Archive for August, 2011

Scale Magazine

I accidentally bumped into a new fishing magazine called “Scale Magazine”. They seem to have relaxed and nice wibe in the magazine and the magazine is fun to read. The magazine is bilingual so you can choose from English and German languages. This is the first issue and it is published quarterly. Please take a look:

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Here is a very nice tie from DeadDrift blog guys. Easy, fast and realistic fly…I like it. This fly will definitely have some play time during autumn fishing. I have never used thes kind of flies but not it is time to try some new things. Fly is tied by Vytautas.

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Almost every salmon fly fisher has Sunray Shadow type flies in their fly boxes. If you don’t have, you definitely should get a few and try fishing with Sunrays. Why?…you ask. Because it so much fun! When the salmon takes the fly you will wet your pants 🙂 Usually salmon takes the fly very hard an you will notice it for sure.

The history behind this method is a bit unclear, at least for me. Story tells that the technique is originated in Scotland back in times when English Lords were fishing the rivers wearing tweed jackets. These Lords gave their old and worn out salmon flies to local fishermen. Of course these fishermen couldn’t use these flies the normal way because the gut eye was worn out. So they used a hitch knot for attaching the fly to the leader, hence the name.  This method caused the fly to rise up to the surface and creating the “V” shaped wake.

Nowadays salmon fly fishers are using hitch flies tied on tubes. There are several hitch tube patterns available but here is an example how nice it is to use Sunray Shadows as a hitch tubes.

Here is the pattern:

Tube: Plastic tube you can use different colors if you wish. Basic color is clear.

Tube length: from 1/2″ to 2″ depending on the wing length

Underwing: Bucktail, choose the color you like: white, red, orange, yellow, green, blue, etc….

Wing: Black goat or arctic fox or silver fox some synthetic fiber if you like. Also add couple of peacock herls to the wing.

Link to the full resolution image.

After you have tied the fly, make a hole on the side of the fly’s head.

When you are using the fly, you just need to thread the leader tip through the small hole and tie the hook in place. When fishing with the fly you need to cast the fly line on a 45 degree angle downstream and make sure that the fly makes “V” shape wake. Usually you need to pull the slack off the line before the fly starts to wake. The fly cannot wake too fast. The salmons will manage to catch it if they want. BUT if the current is too slow it is hard to get the fly to make the “V” shape wake. There needs to be at least moderate current for using this fly.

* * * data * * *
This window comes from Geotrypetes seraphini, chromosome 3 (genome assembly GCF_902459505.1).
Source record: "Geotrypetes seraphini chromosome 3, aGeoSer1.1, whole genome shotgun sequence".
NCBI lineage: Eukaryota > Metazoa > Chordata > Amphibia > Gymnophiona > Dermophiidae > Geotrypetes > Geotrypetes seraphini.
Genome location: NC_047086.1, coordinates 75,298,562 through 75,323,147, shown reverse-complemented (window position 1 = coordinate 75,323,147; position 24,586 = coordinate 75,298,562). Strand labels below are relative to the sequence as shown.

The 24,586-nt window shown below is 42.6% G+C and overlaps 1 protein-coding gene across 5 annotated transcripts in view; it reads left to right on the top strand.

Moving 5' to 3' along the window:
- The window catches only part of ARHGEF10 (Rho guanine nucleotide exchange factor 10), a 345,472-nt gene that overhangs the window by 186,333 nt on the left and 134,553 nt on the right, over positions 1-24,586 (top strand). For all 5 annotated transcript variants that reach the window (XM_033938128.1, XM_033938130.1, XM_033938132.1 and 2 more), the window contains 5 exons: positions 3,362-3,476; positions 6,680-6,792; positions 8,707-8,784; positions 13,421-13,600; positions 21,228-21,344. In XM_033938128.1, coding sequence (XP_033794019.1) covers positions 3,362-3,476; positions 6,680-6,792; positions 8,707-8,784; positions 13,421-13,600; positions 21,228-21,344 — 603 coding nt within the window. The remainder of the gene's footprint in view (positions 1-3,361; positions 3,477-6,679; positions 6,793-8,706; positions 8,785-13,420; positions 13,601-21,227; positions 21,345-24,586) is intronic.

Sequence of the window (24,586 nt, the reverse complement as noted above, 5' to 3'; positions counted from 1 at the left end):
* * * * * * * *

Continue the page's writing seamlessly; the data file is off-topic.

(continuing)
Hitching with Sunray Shadows is quite effective and a fun way to catch salmons. I hope you have found this post informative and useful for your salmon fishing. In case you don’t want to tie hitch Sunrays yourself, you can buy them here as well.

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Swedish Sergeant

One of my favourite salmon fly nowadays is a fly called Swedish Sergeant. Swedish sergeant is originally developed in Sweden by Robert Weiss. Swedish sergeant is one of six flies in the “Sergeant -series”. I tried to google more information about the Sergeant series and the origins of the fly but unfortunately I did not find much information. It would b very nice to get some information about the Sergeant series…so if you have information about the other sergeant series flies please drop me a message 🙂

The fly is widely used in whole Scandinavia; Norway, Sweden and Finland.  It is said to be very productive fly in northern waters and it is very simple pattern to tie. The fly was very productive on my latest trip to North Norway. I managed to land one 6 kg salmon with it and my friends landed several other salmons too.

Full size image can be found here. Tie by “Someone”, don’t remember who.

Pattern (variant):

Tag: Silver wire

Butt: Yellow silk

Body: Synthetic dubbing in peacock color or peacock herls. Please note that peacock herls are not so durable than dubbing.

Wing: Yellow squirrel tail hair. Only few hairs are needed. Less is more.

Hackle: Soft light blue hackle. Couple or turns only.

As you can see the fly is quite minimalistic. Usually I prefer very little hair on the wings. It seems to be the best approach when tying flies for northern rivers.

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I tested the Foam Bomber on my latest trip to North Norway and it seems to be working very well. Fly is floating really good and does not soak or sink. One thing to remember is that you need to glue the foam patches together really good so the foam cylinder is solid. Otherwise it will break after few catched fish. That’s what happened after two fish although the fly floated well after some damage.

I got two 2.0 – 3.0kg salmons with the fly which has the red butt. This is approx. 3.0kg fish:

Some damage on the fly after couple of catched salmons:

The same pool provided some good salmons for other fishermen as well. Of course with a bomber fly.

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